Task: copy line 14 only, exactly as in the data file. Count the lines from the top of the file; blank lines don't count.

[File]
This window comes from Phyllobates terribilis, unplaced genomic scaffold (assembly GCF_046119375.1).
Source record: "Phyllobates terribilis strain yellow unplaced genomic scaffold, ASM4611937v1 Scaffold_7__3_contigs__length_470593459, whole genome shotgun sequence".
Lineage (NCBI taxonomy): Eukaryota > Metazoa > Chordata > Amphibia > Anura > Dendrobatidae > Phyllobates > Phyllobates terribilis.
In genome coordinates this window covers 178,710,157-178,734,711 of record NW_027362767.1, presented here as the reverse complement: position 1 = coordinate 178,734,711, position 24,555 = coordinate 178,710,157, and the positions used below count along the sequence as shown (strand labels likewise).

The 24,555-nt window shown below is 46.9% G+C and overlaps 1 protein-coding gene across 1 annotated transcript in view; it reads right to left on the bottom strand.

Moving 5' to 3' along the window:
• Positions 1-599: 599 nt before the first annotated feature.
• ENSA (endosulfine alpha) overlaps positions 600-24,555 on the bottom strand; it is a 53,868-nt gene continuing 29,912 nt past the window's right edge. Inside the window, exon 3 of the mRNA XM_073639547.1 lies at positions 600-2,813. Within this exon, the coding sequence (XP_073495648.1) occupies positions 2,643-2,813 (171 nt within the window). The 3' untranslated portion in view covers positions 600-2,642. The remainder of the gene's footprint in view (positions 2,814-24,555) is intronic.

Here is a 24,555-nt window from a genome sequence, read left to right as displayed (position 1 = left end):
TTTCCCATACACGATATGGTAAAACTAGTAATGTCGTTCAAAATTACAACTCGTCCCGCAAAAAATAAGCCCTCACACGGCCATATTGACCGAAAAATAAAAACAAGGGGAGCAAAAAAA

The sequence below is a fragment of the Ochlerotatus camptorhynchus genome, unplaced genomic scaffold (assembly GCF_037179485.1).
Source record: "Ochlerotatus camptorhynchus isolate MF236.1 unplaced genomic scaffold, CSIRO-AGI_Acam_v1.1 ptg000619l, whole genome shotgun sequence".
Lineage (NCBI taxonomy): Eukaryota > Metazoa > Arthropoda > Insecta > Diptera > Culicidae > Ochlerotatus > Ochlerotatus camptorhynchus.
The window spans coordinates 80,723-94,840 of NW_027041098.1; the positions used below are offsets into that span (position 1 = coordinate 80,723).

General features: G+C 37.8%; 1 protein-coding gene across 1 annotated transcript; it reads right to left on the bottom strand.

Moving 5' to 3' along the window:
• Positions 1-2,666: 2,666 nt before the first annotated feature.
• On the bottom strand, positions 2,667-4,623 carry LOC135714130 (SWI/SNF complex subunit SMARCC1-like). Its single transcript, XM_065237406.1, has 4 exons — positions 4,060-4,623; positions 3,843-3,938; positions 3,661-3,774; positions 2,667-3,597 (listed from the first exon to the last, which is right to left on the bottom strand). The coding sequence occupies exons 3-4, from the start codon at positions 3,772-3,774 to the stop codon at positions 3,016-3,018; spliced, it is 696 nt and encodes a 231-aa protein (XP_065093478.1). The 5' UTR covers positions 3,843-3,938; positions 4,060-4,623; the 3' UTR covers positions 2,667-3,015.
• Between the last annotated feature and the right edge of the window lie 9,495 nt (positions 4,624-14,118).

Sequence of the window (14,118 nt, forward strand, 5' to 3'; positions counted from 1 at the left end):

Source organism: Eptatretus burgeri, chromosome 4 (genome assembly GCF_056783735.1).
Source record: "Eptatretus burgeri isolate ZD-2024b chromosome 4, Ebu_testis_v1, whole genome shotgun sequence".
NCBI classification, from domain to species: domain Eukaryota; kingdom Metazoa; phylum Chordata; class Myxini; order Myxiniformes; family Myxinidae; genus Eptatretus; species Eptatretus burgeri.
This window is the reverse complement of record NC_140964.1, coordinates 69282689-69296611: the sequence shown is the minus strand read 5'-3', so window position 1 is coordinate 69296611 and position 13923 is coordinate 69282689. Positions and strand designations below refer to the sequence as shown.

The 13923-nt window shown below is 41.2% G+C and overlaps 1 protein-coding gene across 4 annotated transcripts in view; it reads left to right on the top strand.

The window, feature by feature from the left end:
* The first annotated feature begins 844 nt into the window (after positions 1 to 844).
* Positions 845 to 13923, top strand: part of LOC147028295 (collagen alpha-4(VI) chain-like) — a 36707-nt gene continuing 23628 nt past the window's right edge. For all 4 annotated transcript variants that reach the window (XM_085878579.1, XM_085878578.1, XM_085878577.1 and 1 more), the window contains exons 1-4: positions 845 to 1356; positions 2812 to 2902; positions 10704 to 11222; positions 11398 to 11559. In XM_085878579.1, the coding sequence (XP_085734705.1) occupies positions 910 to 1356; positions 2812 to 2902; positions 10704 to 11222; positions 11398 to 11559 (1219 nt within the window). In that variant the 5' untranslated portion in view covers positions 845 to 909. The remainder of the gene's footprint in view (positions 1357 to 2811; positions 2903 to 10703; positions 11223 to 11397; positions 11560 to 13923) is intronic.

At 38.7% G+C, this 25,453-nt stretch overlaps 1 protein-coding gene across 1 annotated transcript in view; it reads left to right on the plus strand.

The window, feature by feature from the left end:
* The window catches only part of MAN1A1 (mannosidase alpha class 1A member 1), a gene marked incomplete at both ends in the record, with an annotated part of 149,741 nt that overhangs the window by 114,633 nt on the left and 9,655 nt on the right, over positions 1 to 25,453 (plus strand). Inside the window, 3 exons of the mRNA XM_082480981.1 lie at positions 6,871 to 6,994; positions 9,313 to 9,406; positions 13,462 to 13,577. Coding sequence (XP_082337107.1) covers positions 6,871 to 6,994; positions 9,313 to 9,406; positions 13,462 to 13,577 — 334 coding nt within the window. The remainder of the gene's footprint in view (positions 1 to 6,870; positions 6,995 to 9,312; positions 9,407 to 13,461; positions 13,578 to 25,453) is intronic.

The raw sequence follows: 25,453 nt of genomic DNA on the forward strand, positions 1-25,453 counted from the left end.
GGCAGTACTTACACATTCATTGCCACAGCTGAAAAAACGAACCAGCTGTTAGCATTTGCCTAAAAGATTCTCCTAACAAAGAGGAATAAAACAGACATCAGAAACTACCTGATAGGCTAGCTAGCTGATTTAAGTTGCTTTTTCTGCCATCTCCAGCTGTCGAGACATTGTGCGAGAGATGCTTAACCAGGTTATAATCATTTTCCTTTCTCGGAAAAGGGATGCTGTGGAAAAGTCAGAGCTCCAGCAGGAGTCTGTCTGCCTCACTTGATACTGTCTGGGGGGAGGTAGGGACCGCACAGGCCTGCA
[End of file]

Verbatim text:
The window spans coordinates 80,723-94,840 of NW_027041098.1; the positions used below are offsets into that span (position 1 = coordinate 80,723).